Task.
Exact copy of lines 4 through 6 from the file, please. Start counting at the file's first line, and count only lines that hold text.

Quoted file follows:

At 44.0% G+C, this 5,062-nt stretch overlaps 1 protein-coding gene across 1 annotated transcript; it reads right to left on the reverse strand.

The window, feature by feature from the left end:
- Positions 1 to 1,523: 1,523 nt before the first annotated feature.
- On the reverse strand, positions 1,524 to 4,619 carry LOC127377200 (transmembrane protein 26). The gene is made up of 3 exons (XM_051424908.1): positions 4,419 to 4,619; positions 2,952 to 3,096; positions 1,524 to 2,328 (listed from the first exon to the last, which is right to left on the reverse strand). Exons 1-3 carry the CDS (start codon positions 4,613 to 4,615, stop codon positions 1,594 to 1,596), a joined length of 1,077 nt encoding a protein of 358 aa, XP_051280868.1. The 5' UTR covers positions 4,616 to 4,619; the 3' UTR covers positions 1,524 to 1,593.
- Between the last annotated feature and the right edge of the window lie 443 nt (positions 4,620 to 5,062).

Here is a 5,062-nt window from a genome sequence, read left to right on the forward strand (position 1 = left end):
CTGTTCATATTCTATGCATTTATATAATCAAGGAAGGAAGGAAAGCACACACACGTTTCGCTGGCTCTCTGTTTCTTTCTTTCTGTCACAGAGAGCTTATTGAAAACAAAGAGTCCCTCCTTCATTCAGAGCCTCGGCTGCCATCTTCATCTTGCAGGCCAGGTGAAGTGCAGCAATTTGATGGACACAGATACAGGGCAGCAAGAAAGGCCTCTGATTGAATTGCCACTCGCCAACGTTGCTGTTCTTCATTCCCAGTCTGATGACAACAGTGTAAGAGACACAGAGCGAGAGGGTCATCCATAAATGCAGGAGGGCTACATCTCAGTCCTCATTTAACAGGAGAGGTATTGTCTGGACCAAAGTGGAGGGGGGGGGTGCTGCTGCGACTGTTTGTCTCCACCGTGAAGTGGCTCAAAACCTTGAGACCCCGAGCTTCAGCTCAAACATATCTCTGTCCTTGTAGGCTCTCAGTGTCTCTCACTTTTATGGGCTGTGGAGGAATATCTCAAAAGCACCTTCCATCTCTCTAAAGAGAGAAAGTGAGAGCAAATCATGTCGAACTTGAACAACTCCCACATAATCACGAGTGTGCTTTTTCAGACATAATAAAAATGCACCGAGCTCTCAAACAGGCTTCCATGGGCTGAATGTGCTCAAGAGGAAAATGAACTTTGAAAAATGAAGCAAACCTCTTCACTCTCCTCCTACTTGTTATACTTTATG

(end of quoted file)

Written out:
- On the reverse strand, positions 1,524 to 4,619 carry LOC127377200 (transmembrane protein 26). The gene is made up of 3 exons (XM_051424908.1): positions 4,419 to 4,619; positions 2,952 to 3,096; positions 1,524 to 2,328 (listed from the first exon to the last, which is right to left on the reverse strand). Exons 1-3 carry the CDS (start codon positions 4,613 to 4,615, stop codon positions 1,594 to 1,596), a joined length of 1,077 nt encoding a protein of 358 aa, XP_051280868.1. The 5' UTR covers positions 4,616 to 4,619; the 3' UTR covers positions 1,524 to 1,593.
- Between the last annotated feature and the right edge of the window lie 443 nt (positions 4,620 to 5,062).

Here is a 5,062-nt window from a genome sequence, read left to right on the forward strand (position 1 = left end):